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Crampon Came Off, Inadequate Protection, Fatigue

In January, as we approached the base of the Standard Climb on Frankenstein Cliff, we saw a male climber’s foot fang come off on snow and he scrambled to the foot of the climb. He appeared to have difficulty reattaching the crampon, then began climbing with his partner (female) belaying. He climbed eight meters on low angle ice, put in a screw, climbed another six meters. As the ice steepened, his crampon again came off. He shouted to belayer, “Are you tied in?” She was not. Time was taken while she tied in and he stood on one foot with two tools in ice. He then attempted to be lowered by belayer with the rope through a sling on his ice ax. He was lowered about a meter or so when the ax pulled out. He fell over backward about 12 meters and stopped when the ice screw held. (Source: Saranne Taylor and Jeff Newsome)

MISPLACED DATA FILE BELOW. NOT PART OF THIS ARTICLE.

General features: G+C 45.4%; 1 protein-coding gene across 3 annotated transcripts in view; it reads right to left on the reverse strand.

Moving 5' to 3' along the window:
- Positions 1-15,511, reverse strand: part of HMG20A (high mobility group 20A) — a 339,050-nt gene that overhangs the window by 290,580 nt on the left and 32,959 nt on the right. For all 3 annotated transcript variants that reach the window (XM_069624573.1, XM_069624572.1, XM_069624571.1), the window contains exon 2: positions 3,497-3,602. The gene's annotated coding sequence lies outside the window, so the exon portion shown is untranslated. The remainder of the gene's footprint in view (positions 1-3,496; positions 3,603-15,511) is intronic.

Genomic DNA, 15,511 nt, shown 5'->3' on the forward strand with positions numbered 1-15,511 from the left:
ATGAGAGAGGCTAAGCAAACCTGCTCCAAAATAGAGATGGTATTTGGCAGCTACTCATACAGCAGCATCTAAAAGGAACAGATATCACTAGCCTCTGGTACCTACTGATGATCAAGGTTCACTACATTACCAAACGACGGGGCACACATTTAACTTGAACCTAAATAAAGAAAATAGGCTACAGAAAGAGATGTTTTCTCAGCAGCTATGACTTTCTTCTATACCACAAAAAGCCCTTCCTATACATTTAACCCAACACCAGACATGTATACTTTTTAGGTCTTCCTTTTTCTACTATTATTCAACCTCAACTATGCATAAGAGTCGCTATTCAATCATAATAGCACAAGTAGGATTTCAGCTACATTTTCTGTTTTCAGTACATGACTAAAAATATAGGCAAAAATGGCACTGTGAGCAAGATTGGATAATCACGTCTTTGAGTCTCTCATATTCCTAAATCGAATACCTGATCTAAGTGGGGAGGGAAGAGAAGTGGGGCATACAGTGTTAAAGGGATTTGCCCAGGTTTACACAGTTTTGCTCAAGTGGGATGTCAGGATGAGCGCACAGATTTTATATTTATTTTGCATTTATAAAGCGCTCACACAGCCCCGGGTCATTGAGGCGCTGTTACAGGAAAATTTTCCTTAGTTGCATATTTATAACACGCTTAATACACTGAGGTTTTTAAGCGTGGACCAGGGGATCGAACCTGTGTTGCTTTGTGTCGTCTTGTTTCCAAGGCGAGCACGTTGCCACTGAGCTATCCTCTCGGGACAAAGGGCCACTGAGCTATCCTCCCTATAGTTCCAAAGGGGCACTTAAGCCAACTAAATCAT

Analysis

We talked with the climber who was only slightly bruised. He had had trouble with the poorly-fitting crampon on a previous outing, but had failed to make correcting adjustments. He said it was his first fall in 20 years of climbing, but he appeared to be inexperienced. He tired while his belayer tied in and may have hurried when putting in the ice ax anchor. He could have downclimbed on tension from belayer on one foot and one tool a short distance while testing the anchor, and put in a screw in the lower angle ice and reattached his crampon. (Source: Saranne Taylor and Jeff Newsome.)